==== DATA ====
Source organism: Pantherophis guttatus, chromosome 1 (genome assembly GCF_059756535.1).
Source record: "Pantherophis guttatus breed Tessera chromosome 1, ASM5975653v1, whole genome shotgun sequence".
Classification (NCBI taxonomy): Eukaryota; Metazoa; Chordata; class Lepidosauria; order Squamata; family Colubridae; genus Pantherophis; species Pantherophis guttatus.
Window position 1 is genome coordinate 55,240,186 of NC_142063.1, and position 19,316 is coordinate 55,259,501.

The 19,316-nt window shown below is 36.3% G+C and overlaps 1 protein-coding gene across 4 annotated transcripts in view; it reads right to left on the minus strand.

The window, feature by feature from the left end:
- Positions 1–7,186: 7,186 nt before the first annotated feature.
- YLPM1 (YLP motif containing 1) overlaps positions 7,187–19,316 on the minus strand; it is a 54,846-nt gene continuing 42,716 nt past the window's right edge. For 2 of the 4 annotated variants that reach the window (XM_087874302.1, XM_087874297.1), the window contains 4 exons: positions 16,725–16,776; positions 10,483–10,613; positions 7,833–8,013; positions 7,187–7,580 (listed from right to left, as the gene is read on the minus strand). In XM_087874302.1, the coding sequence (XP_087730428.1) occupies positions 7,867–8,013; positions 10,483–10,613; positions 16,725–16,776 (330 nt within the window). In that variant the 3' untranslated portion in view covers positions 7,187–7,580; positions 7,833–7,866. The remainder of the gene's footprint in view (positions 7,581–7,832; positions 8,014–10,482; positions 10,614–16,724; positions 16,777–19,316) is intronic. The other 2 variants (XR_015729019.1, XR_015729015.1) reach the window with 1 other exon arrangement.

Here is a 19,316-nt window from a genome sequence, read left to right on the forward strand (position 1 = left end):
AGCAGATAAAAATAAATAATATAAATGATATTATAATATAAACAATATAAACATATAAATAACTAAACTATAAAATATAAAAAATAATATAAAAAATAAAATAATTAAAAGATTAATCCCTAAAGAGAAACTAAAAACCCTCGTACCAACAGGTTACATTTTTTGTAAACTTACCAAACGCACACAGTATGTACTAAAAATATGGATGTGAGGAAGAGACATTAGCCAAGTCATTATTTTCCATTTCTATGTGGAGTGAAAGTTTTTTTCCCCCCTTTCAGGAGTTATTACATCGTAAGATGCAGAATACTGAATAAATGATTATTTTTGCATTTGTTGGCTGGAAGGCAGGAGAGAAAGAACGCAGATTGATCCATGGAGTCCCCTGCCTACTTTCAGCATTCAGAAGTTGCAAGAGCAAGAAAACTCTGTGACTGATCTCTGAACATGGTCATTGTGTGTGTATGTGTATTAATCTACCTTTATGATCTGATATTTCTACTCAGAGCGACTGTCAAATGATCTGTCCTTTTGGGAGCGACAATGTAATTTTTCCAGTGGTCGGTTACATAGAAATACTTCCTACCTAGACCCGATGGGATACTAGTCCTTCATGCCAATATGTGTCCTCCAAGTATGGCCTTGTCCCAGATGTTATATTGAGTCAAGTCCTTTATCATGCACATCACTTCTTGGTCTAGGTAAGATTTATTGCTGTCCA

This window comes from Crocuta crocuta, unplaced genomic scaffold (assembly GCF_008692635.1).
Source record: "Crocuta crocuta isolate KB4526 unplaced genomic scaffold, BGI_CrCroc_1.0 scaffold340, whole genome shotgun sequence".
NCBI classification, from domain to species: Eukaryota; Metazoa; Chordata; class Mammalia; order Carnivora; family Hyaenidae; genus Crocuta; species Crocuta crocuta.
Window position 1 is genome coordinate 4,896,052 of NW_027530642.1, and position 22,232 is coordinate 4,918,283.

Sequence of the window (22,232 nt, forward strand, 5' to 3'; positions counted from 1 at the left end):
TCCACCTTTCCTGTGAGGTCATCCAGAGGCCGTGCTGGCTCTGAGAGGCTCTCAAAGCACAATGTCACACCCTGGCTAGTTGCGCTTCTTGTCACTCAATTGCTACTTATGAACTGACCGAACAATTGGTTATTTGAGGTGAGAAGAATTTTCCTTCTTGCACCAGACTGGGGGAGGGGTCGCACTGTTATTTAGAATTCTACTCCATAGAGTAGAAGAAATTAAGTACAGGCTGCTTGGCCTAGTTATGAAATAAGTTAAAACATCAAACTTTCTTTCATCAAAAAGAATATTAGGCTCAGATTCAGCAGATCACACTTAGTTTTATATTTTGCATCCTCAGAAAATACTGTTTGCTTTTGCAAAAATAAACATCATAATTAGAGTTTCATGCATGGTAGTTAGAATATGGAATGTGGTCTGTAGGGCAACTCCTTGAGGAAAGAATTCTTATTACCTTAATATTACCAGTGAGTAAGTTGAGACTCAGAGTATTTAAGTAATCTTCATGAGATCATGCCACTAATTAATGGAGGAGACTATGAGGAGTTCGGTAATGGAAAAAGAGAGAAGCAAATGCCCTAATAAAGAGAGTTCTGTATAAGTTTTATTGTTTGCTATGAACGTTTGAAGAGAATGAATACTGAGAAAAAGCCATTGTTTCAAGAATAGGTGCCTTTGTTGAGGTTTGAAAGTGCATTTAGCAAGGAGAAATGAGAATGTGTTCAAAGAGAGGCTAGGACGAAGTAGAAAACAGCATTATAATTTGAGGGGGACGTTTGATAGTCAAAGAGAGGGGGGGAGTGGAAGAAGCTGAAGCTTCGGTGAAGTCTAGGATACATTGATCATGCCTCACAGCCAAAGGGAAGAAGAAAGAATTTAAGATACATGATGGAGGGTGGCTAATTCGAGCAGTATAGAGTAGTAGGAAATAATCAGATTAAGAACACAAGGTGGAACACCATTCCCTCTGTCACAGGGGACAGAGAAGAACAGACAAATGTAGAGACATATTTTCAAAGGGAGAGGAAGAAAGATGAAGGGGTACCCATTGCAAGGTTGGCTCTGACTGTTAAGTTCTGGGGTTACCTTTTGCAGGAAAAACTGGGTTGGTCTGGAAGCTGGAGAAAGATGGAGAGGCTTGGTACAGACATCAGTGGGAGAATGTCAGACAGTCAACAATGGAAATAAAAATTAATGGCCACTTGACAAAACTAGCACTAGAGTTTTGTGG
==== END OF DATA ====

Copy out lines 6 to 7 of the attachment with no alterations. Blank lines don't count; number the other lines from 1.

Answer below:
The window, feature by feature from the left end:
- Positions 1–7,186: 7,186 nt before the first annotated feature.